The last few years have witnessed increased tensions among the world’s powers. China has attempted to control the South China Sea. Russia launched a series of unjust strikes against Ukraine and is embroiled in a full-fledged conventional war. And now, Hamas launched a surprise attack against Israel, slaughtering many civilians, and now seeks the support of Iran and Hezbollah in its jihad to obliterate Israel from the map.
We should be unsurprised. In this time “between the times” of Christ’s first and second comings, there will be wars and rumors of war. Our world is irreparably broken and can only be fixed by him. Thus, we await his return, knowing that he is righting all wrongs, crushing his enemies underfoot, and liberating his people to dwell in eternal peace.
How does this relate to the outbreak of war in the Middle East? It should cause us to remember that Jesus Christ is the sovereign king even over terrorist groups like Hamas and Hezbollah. He will return one day to rectify the world’s great injustices, and in the meantime, he calls us to live as ambassadors of his kingdom.
Jesus Christ is the Sovereign King over the whole world.
During Jesus’ first coming, he assumed the role of Suffering Servant. As God, he took on human flesh so that, on our behalf, he could live a morally perfect life and die a substitutionary death. The irony is strong: the torture and slaughter of the God-man was the most unjust action ever taken in human history, and yet at the same time it brought about the greatest good the world has ever seen. As religious, military, and political powers colluded to crucify Jesus, God the Trinity conspired to save the world.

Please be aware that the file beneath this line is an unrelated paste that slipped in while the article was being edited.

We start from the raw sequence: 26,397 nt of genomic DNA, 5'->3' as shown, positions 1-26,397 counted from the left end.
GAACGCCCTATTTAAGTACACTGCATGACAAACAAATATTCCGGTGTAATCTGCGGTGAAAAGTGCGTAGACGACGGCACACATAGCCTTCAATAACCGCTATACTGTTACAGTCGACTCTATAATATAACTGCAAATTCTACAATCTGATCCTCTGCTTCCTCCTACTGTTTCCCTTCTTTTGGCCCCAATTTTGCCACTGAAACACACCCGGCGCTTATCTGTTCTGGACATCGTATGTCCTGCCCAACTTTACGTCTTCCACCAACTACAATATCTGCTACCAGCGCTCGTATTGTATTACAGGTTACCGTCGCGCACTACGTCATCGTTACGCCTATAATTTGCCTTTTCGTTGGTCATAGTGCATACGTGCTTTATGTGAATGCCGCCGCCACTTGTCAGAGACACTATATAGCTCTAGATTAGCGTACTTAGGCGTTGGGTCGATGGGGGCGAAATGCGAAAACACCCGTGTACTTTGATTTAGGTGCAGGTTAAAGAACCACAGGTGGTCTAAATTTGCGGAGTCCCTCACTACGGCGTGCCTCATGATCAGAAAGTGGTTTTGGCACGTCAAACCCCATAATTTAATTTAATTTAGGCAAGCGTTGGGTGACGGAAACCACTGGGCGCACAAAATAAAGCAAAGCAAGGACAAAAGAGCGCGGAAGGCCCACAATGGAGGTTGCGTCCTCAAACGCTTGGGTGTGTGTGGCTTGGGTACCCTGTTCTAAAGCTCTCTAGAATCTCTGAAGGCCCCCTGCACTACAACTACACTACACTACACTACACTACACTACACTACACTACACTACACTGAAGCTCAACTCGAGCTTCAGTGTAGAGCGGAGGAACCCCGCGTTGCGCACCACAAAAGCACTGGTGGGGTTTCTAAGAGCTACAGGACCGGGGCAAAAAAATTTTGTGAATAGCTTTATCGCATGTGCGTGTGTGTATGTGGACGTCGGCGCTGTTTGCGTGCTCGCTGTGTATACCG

During Jesus’ second coming, however, he will assume the role of Sovereign King. After all, he is the Creator and therefore the Lord of all things. Through Jesus, God created everything that exists (Jn 1:3; Col 1:16; Heb 1:2). Through him, the world is upheld and continues to exist (Col 1:17; Heb 1:3). In other words, the world would not have come into existence without him and cannot continue in existence without him. Even—and especially—when we cannot make sense of his sovereign plan, we must rest assured that he indeed keeps the world in his hands.
In our fallen world of systematic injustice, brutality, and oppression, we can take comfort in the Man of Sorrows who is well-acquainted with grief and empathizes from on high. He, and he alone, is uniquely positioned to judge the nations.
Jesus Christ will return one day to rectify the world’s injustices.
Yet, it seems unjust that the Just One didn’t intervene while Israeli families and children were killed in their beds. How can he sit idly by while the terrorists rage?
This is the question King David posed repeatedly in the Psalms. It was difficult for him, as it is for us, to understand why God doesn’t act decisively now to defeat those who perpetrate great evils. And yet, David’s repeated questions came from a place of faith; the great King of Israel believed that even when it seems that Evil has the upper hand, God remains on his throne and will one day judge the evil actors of this world.
Consider Psalm 2, David’s prayer-prophecy in which he poses the rhetorical question, “Why do the nations rage and the peoples plot in vain?” (2:1). To his own question, he answers, “He who sits in the heavens laughs; the Lord holds them in derision” (2:4). What’s more, he declares that the Son will “break [the nations] with a rod of iron and dash them in pieces like a potter’s vessel” (2:7-9). In other words, while it might seem that the “big men” of this world strut their injustices with impunity, God is not mocked. One day, the score will be settled.